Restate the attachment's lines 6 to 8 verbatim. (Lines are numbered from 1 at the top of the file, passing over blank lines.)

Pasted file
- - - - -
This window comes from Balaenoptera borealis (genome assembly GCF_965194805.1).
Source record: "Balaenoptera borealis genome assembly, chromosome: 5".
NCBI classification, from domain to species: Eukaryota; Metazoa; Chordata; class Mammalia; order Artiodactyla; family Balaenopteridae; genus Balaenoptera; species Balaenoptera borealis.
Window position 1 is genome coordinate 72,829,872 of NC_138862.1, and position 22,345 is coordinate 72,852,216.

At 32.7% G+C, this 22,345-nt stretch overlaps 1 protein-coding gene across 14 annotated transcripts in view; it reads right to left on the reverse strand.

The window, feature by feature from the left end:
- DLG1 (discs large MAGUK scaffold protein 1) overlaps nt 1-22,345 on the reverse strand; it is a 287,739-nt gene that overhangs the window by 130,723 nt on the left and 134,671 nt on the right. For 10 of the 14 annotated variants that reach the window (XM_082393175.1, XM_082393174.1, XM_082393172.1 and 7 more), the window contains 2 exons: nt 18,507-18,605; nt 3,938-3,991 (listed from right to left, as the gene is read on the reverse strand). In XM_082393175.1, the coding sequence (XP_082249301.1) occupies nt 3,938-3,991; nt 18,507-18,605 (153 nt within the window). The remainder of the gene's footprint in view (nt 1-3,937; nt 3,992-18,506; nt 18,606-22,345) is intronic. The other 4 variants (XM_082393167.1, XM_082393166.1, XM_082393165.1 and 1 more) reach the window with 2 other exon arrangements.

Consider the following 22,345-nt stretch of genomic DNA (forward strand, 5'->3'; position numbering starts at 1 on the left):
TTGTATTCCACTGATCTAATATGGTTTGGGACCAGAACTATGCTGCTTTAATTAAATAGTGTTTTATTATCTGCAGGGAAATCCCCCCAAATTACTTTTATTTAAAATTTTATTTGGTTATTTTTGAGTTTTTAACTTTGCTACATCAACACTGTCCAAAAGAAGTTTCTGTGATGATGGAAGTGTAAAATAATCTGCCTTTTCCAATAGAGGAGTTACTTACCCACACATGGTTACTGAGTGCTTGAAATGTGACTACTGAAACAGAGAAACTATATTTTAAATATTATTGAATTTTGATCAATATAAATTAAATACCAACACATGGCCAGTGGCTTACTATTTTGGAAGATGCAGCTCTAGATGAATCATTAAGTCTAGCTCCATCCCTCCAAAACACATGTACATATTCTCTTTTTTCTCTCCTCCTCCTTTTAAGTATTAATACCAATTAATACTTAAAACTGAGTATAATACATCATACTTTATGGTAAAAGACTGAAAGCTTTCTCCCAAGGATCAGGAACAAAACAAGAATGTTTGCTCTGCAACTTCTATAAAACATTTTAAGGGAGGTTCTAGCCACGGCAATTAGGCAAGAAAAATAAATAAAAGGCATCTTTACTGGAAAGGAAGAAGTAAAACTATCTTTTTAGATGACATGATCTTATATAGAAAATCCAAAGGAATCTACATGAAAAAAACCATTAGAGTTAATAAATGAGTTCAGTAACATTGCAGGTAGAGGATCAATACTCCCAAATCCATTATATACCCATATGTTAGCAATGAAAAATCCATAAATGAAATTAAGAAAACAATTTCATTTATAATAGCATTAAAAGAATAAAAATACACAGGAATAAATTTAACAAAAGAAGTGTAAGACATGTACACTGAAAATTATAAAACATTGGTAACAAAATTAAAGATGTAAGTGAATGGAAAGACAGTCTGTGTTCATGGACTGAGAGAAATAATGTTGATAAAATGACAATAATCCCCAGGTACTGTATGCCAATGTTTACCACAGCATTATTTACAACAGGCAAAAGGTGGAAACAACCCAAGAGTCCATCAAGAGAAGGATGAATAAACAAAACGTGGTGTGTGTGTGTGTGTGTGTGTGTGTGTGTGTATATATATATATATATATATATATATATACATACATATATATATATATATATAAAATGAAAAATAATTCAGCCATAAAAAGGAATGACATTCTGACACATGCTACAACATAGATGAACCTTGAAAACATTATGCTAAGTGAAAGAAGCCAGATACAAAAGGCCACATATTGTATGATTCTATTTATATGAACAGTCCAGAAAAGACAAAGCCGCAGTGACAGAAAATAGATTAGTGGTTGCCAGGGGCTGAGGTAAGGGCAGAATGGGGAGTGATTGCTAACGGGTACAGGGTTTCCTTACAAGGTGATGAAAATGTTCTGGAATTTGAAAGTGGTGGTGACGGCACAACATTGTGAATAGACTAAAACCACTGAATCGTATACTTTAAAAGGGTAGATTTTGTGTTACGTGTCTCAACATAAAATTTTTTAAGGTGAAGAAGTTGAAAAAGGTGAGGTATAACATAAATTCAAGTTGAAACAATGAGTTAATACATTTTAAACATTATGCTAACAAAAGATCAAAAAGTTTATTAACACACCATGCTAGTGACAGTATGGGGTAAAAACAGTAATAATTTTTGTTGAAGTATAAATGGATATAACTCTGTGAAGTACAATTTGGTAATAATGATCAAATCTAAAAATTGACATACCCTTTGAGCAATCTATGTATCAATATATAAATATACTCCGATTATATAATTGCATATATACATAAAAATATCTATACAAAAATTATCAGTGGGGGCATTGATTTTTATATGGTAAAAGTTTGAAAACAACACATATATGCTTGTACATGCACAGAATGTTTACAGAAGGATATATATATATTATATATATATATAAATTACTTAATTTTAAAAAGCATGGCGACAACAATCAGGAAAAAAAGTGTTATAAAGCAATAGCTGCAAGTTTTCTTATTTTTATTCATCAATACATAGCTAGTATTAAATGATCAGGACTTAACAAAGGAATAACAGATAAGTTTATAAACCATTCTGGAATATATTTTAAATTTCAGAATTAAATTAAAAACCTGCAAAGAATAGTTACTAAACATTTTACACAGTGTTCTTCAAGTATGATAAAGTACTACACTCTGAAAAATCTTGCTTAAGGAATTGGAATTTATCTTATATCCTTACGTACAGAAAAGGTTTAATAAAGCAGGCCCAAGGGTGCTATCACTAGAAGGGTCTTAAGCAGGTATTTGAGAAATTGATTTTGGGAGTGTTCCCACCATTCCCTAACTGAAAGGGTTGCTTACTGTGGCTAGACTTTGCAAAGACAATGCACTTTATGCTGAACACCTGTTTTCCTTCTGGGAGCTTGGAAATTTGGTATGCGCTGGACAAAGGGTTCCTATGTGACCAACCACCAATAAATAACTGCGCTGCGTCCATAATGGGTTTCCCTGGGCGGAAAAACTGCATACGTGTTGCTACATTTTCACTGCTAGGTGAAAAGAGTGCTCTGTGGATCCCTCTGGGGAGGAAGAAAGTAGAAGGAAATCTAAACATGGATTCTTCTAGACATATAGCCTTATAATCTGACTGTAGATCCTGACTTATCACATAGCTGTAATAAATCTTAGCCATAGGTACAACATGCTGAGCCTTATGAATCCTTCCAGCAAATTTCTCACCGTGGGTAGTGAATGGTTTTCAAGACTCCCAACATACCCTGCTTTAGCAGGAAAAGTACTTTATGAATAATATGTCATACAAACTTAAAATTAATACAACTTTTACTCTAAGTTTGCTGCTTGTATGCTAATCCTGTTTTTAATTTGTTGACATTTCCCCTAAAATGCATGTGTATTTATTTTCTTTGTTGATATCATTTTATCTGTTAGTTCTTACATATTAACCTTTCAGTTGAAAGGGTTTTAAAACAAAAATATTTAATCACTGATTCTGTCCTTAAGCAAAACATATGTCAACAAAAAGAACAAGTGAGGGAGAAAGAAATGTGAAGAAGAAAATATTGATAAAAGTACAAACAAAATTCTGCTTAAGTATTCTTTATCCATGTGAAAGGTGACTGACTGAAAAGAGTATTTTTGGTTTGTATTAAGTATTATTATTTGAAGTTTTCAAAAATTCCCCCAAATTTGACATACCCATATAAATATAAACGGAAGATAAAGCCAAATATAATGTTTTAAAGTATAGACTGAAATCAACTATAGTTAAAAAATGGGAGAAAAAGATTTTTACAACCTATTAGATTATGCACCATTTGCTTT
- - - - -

The window, feature by feature from the left end:
- DLG1 (discs large MAGUK scaffold protein 1) overlaps nt 1-22,345 on the reverse strand; it is a 287,739-nt gene that overhangs the window by 130,723 nt on the left and 134,671 nt on the right. For 10 of the 14 annotated variants that reach the window (XM_082393175.1, XM_082393174.1, XM_082393172.1 and 7 more), the window contains 2 exons: nt 18,507-18,605; nt 3,938-3,991 (listed from right to left, as the gene is read on the reverse strand). In XM_082393175.1, the coding sequence (XP_082249301.1) occupies nt 3,938-3,991; nt 18,507-18,605 (153 nt within the window). The remainder of the gene's footprint in view (nt 1-3,937; nt 3,992-18,506; nt 18,606-22,345) is intronic. The other 4 variants (XM_082393167.1, XM_082393166.1, XM_082393165.1 and 1 more) reach the window with 2 other exon arrangements.

Consider the following 22,345-nt stretch of genomic DNA (forward strand, 5'->3'; position numbering starts at 1 on the left):